We stopped for lunch in a shelter that, given its position, was for shepherds and gauchos. It was not quiet weather tight i.e. it had massive gaps in the structure but it was out of the wind and gave use a break from the weather. We were careful not to touch the floors or surfaces though and made the kids use the last of our hand gel as there is Hanta virus in Patagonia. Though rare it can lead to respiritory failure and death in some cases. It is always worth bearing in mind that travel in remote areas has more dangers to you than other humans or adventure sports….

While sat eating lunch we joked about our lack of home ownership and how perhaps we should look for an abandonned shepherd’s house complete with gaping holes in the roof and an earth floor. It would not really matter that much though as if it was in the UK we would probably not pass the mortgage checks anyway. With our sandwhichs eaten and a little warmth restored we stepped out to find blue skies and a little sunshine. It was a warmer and we pressed on through the quiet forest interupted only by bird song and the occaisional woodpecker. On reflection we had begun to see far more wildlife in the ultimate section of the ruta 7 and beyond and an (anecdotaly) inverse reduction in traffic. Either we noticed more because we were less distracted by traffic (on this road non existant) or the traffic and human activity drove the animals away. Whichever it was we reveled in the increased activity.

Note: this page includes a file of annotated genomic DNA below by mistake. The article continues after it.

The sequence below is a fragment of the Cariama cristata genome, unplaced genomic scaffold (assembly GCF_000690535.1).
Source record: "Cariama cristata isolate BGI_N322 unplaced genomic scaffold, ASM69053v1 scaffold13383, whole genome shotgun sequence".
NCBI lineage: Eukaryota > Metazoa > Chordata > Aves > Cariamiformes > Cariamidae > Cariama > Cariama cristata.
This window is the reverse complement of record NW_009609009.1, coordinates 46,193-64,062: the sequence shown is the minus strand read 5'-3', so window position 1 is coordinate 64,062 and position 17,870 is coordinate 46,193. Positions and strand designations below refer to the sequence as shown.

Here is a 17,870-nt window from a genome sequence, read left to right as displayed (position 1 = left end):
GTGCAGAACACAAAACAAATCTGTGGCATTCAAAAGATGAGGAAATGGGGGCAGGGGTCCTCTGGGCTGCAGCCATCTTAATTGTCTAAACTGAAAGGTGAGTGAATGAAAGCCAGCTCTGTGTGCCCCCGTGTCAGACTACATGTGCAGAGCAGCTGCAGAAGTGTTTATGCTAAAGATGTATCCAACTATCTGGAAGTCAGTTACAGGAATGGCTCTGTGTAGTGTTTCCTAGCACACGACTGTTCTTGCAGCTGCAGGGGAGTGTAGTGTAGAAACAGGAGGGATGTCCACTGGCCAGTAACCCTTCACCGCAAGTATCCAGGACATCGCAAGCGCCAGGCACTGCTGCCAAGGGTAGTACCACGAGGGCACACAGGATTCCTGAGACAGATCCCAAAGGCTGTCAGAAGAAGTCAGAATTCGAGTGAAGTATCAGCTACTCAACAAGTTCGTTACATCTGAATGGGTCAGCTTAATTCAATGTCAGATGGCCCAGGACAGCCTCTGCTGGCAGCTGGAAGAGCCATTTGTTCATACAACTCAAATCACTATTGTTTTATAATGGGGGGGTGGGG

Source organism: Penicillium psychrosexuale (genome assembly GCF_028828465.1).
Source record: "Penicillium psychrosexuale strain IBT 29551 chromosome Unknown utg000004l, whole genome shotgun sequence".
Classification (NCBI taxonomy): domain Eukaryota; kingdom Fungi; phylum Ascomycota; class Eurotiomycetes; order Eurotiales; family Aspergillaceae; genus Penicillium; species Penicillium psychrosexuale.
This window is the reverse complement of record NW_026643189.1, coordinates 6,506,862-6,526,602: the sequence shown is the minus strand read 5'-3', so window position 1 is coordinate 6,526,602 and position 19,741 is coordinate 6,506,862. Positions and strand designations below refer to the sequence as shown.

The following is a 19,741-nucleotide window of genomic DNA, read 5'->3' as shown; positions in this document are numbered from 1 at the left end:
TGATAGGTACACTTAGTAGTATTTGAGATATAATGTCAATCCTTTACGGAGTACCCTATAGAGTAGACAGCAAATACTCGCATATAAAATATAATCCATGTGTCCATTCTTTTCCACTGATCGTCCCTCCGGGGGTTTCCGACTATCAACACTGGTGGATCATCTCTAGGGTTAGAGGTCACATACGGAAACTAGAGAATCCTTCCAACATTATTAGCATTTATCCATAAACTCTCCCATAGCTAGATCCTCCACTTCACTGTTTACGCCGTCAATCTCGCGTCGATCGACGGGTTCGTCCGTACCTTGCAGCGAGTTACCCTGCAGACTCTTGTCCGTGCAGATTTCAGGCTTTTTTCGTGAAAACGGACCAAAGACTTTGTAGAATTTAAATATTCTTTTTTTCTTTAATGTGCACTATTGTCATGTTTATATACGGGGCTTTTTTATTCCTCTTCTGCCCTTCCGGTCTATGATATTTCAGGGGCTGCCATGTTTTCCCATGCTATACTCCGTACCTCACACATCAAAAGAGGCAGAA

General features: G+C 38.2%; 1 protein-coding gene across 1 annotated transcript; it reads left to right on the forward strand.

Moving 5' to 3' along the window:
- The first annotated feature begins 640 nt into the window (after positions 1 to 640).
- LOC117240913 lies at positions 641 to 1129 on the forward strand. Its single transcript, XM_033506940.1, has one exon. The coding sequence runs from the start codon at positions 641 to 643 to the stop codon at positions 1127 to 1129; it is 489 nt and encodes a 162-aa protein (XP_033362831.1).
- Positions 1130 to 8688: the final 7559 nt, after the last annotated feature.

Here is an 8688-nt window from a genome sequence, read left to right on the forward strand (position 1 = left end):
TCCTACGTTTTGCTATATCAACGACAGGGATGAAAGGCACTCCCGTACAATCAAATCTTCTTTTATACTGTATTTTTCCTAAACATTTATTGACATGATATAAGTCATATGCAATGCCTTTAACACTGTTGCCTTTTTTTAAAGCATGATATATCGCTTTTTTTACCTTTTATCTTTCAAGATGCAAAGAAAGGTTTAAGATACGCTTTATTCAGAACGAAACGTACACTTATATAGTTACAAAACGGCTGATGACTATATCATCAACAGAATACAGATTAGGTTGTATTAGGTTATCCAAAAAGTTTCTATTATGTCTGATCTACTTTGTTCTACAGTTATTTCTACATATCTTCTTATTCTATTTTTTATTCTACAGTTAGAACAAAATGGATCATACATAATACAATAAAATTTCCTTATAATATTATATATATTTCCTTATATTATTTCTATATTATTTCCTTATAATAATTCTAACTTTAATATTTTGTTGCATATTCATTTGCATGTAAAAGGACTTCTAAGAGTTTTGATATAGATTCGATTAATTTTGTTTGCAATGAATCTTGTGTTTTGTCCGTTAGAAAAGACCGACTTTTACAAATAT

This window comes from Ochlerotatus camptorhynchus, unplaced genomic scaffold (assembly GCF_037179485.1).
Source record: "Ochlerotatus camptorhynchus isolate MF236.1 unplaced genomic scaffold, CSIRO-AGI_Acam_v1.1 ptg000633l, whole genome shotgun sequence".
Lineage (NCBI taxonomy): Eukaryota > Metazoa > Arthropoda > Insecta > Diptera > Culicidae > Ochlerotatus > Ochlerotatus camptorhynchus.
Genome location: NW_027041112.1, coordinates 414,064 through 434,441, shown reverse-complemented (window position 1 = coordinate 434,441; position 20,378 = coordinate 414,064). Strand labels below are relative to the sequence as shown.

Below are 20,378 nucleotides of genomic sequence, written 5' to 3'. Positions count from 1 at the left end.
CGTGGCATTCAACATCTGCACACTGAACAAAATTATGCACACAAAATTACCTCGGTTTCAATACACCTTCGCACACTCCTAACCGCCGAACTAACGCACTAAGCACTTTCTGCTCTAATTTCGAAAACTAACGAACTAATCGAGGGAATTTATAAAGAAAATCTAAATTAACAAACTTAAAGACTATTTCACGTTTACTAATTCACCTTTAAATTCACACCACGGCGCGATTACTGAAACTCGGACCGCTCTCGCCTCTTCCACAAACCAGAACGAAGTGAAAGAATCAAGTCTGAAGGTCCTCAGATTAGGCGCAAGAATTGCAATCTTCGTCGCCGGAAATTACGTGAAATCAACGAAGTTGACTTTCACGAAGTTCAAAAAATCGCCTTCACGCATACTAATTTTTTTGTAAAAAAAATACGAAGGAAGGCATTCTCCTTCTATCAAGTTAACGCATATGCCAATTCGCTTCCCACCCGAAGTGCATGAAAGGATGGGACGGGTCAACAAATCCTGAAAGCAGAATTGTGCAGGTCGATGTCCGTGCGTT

The Border Crossing

In Europe I have stopped noticing when we cross an international border indeed between The Netherlands and Germany it was hard to tell that we had crossed the border at all and we had to rely on a change in bus stop signs. South America is very different with passport control, queing, stamping etc. Some of the frontiers are remote and passport control olin one country is conducted long before reaching the entrance point of another. This was the case here but we certainly knew we had crossed the Argentine border. Apart from the huge sign there was a marked change in route. In Chile we had a road that, all be it rough and steep, was passable easily in a four wheel drive and probably (very carefully) in a two wheel drive. At the Argentine border the road disappeared and a rough footpath began. This was impossible in a motorised vehicle, passable by mountain bike, tricky with a touring bike and ridiculous with a weehoo trailer, two bikes loaded with a families kit for 9 months of touring, a five year old and a seven year old pushing their Isla bike. The only up side was that it was, theoretically at least, mostly down hill.